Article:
When a new domain user or group account is created, Active Directory stores the account's SID in the Object-SID (objectSID) property of a User or Group object. It also assigns the new object a globally unique identifier (GUID), which is a 128-bit value that is unique not only in the enterprise but also across the world. GUIDs are assigned to every object created by Active Directory, not just User and Group objects. Each object's GUID is stored in its Object-GUID (objectGUID) property.
Active Directory uses GUIDs internally to identify objects. For example, the GUID is one of an object's properties that is published in the global catalog. Searching the global catalog for a User object's GUID will yield results if the user has an account somewhere in the enterprise. In fact, searching for any object by Object-GUID might be the most reliable way of finding the object you want to find. The values of other object properties can change, but the Object-GUID never changes. When an object is assigned a GUID, it keeps that value for life.
However, SIDs can sometimes change. The SID for a Group object won't change. Groups stay in the domain where they were created. But people move and when they do, their accounts can move with them. If Alice moves from North America to Europe, but stays in the same company, her account can be transferred with her. An administrator for the enterprise can simply move her User object from, say, Reskit\Noam to Reskit\Euro. If he does, the User object for Alice's account needs a new SID. The domain identifier portion of a SID issued in Noam is unique to Noam, so the SID for Alice's account in Euro has a different domain identifier. The relative identifier portion of a SID is unique relative to the domain, so if the domain changes, the relative identifier also changes.
Thus when a User object moves from one domain to another, a new SID must be generated for the user account and stored in the Object-SID property. Before the new value is written to the property, the previous value is copied to another property of a User object, SID-History (sIDHistory). This property can hold multiple values. Each time a User object moves to another domain, a new SID is generated and stored in the Object-SID property and another value is added to the list of old SIDs in SID-History. When a user logs on and is successfully authenticated, the domain authentication service queries Active Directory for the all of the SIDs associated with the user—the user's current SID, the user's old SIDs, and the SIDs for the user's groups. All of these SIDs are returned to the authentication client and are included in the user's access token. When the user tries to gain access to a resource, any one of the SIDs in the access token, including one of the SIDs in SID-History, could allow or deny the user access.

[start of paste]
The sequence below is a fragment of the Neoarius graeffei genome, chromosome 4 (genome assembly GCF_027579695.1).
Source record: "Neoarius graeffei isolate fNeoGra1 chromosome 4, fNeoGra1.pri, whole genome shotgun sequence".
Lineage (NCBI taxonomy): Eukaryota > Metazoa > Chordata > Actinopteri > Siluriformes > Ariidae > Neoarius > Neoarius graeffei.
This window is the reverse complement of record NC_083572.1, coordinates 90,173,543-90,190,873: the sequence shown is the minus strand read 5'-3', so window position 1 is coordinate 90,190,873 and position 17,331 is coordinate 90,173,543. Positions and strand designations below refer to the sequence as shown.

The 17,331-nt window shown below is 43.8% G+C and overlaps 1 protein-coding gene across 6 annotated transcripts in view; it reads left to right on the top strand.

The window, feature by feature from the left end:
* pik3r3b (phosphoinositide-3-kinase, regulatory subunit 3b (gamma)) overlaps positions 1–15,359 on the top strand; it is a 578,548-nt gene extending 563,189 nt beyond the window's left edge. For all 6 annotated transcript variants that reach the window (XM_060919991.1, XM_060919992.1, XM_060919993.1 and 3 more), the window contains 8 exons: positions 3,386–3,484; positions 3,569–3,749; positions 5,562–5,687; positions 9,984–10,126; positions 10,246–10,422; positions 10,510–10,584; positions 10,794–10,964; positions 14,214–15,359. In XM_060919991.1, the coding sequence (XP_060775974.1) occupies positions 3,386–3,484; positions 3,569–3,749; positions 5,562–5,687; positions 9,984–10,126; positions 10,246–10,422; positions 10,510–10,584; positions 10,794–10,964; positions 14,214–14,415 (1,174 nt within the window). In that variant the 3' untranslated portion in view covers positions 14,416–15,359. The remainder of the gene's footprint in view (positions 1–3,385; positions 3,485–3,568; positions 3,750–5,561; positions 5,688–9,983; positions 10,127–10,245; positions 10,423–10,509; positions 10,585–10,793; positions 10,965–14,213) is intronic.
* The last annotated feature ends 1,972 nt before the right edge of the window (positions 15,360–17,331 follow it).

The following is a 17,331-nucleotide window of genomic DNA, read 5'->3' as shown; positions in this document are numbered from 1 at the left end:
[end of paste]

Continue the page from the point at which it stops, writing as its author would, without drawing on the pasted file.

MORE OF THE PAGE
The reason for maintaining a SID history is obvious. If you allow or deny users access to a resource by virtue of their jobs, you should allow or deny access to a group, not an individual. This way, when users change jobs or move to other departments, you can easily adjust their access by removing them from certain groups and adding them to others. However, if you allow or deny an individual user access to resources, you probably want that user's access to remain the same no matter how many times the user's account domain changes. The SID-History property makes this possible. When a user changes domains, there is no need to change the access control list (ACL) on any resource. If an ACL has the user's old SID but not the new one, the old SID is still in the user's access token, listed among the SIDs for the user's groups, and the user will be granted or denied access based on the old SID.
The reason for using SIDs at all, and not GUIDs, is for backward compatibility. Windows NT uses SIDs to identify users and groups in ACLs on resources. You shouldn't have to change ACLs on all your resources when you upgrade, simply because someone came up with a better scheme. So, in Windows 2000, ACLs continue to identify users and groups by SID, not GIUD—even ACLs on resources in Active Directory. A user gains access to, say, a Group Policy object, based on one of the user's SIDs, not on the GUID for the User object.